BLADENBORO — In front of more than 125 people that included former Congressman Bob Etheridge, Bladen County officials, representatives from several hog farms, electrical providers, banks and area businesses, Storms Farms publicly unveiled its hog-power anaerobic digester last week.
In layman’s terms, the digester breaks down raw swine waste and, through a highly scientific process, produces renewable electricity and other by-products for use in homes and on farms.
“This is the first of its kind anywhere,” said Jeff Smerko, one of the co-founders of the digester system. “We were able to convert the usual flush tank system in the hog houses to a system that scrapes manure from the 30,000 hogs to be used for conversion to an energy rich biogas. And right now, this farm is generating enough power to supply more than 350 homes.”
Storms Farms is currently selling the energy created by the swine waste to the Four County EMC grid.
The process actually went online commercially in October 2013. It is able to not only produce a significant amount of electrical power, but also reduces the environmental impact, such as odor, that is common with the current pond and spray field manure management system.
“I came here from Colorado 20 years ago to turn manure into money, and I thought we were going to do that with beef cattle … but here we are,” Garth Boyd, a representative of Global Sustainable Solutions, said. “The idea at first attracted all kinds of mad scientists trying to find a way to get energy from manure. And now, technology had evolved and gotten better so that we can capture the energy from hog manure.
“If it was easy, though, we would have done it a lot sooner,” he added.
The digester is a 1.1 million gallon reinforced concrete vessel that mixes bacteria with the swine waste to destroy nearly all of the pathogens and odor, while leaving the methane to be converted into energy. At Storms Farms, about 60,000 gallons of swine waste is processed each day.
Each of the morning’s speakers gave credit to a litany of contributors to the project, but saved the highest praises for the Storms family.
“The family has been in Bladenboro for more than 100 years,” Smerko said. “Billy Storms started thinking about this six years ago, but the entire Storms family was absolutely essential in this project’s success.”
Storms said he was proud of what has been created on the family farm.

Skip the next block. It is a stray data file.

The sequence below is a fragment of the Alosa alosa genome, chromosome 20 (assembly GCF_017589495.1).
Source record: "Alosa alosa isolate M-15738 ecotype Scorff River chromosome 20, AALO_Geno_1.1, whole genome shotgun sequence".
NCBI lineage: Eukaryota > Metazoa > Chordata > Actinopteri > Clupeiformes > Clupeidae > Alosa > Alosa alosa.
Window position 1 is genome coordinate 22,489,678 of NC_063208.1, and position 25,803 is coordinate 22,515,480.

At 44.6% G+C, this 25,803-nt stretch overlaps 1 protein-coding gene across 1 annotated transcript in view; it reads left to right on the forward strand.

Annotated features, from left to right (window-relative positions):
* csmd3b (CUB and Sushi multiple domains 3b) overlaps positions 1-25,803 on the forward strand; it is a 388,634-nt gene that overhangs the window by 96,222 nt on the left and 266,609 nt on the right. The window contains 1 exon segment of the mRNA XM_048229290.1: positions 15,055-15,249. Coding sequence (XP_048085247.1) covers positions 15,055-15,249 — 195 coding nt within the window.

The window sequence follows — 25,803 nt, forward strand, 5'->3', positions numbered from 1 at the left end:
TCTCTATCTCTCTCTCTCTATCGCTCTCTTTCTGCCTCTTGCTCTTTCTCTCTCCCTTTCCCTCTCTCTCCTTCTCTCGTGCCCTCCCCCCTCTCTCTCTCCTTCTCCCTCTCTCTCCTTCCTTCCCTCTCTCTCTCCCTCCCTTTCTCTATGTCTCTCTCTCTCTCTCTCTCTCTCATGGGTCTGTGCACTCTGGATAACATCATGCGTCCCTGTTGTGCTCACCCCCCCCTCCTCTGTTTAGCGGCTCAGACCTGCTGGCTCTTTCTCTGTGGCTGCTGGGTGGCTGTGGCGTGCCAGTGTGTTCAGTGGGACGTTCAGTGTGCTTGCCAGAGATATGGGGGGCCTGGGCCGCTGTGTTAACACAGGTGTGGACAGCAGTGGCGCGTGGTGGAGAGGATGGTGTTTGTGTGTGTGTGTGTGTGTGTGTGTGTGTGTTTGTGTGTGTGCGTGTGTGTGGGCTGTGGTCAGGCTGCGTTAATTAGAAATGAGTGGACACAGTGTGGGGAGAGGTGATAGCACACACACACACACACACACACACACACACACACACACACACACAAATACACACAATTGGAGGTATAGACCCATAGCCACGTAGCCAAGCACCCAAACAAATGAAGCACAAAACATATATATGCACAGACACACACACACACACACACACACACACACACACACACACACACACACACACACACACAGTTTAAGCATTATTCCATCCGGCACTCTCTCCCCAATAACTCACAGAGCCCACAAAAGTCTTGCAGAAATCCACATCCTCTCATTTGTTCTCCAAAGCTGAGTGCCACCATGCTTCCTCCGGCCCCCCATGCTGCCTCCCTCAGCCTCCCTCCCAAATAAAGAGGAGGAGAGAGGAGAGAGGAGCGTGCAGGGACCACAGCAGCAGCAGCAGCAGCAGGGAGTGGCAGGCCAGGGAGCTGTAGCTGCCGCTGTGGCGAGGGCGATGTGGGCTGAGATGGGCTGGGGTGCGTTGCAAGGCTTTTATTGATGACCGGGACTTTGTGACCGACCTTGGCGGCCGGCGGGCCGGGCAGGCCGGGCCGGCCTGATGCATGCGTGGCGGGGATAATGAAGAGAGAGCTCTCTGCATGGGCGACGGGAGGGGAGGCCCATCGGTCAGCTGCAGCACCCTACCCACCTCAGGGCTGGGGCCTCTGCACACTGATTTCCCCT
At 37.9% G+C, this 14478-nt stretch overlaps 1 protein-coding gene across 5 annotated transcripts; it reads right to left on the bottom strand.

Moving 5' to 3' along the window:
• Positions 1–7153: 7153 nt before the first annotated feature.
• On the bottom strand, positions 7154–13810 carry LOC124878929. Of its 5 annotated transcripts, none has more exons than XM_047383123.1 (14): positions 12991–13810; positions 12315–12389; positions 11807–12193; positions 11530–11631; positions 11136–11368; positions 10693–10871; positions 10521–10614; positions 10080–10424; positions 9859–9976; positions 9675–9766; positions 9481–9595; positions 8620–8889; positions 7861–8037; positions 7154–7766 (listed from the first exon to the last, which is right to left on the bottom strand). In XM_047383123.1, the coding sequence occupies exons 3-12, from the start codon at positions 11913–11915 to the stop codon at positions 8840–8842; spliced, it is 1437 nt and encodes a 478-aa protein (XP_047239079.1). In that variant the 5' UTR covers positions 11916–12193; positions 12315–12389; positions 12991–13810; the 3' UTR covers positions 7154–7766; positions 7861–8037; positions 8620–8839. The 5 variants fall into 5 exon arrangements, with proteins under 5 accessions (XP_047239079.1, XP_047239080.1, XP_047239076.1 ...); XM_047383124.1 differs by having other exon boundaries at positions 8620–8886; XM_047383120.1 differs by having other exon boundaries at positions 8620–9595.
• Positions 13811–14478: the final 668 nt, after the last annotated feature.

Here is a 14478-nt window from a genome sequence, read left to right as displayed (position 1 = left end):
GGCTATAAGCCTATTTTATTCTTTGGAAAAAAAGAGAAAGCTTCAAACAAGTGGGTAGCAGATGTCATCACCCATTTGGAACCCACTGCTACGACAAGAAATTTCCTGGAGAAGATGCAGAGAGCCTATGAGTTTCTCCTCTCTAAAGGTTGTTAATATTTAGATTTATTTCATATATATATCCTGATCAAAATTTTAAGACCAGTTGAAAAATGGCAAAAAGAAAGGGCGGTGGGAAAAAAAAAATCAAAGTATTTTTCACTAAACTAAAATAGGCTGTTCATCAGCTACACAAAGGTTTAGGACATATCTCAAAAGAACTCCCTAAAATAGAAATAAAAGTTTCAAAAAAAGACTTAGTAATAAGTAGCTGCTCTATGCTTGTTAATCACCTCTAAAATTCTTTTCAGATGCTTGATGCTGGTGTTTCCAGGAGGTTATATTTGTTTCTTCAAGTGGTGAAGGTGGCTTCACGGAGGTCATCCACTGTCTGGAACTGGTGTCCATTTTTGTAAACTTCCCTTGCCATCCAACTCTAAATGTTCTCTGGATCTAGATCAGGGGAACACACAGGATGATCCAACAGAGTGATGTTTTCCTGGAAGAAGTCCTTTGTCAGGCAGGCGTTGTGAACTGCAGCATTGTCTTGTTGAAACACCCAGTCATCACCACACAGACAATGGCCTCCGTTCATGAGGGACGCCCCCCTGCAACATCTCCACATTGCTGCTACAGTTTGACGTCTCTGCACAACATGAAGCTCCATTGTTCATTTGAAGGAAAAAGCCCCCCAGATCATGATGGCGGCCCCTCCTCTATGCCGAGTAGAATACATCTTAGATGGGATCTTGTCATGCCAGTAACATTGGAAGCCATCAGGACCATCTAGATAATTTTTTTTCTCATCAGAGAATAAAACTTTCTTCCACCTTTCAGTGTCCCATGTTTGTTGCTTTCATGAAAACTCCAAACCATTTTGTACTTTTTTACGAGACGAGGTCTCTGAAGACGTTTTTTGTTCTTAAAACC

“My daddy and his daddy and his daddy all farmed here,” Storms said. “And I have a grandson who says he wants to farm, so this is important for our family — and, I think, for the community and the state.”
He added, “I get asked a lot why I’m doing this when I’m getting ready to retire, and I’ve wondered that myself. But things have to continue and I’ve thought about this possibility for a long time. I didn’t know how to do what I wanted to do, but I found some folks who helped us get there. They gave me exactly what I asked for and I’m tickled with it.”
The idea of turning hog waste into reusable energy was given some credibility in April 2013 through a study by Duke University.
That study claimed that hog farms in North Carolina are shown to provide a viable and renewable resource with beneficial economic impacts to the agricultural community while protecting the state’s air and water resources. One of the findings showed that, if all farms participated in collecting biogas, the system would generate enough electricity to power between 54,000 and 140,000 homes.
The study also concluded that the capture and destruction of swine waste-derived biogas could reduce greenhouse emissions by 1.35 to 1.37 million metric tons of carbon dioxide equivalent per year.
The entire project at Storms Farms was made possible by Cohn Reznick, a national CPA firm which provided audit and advisory services for a $1.5 million U.S. Treasury grant along with sourcing more than $1 million in state tax credits.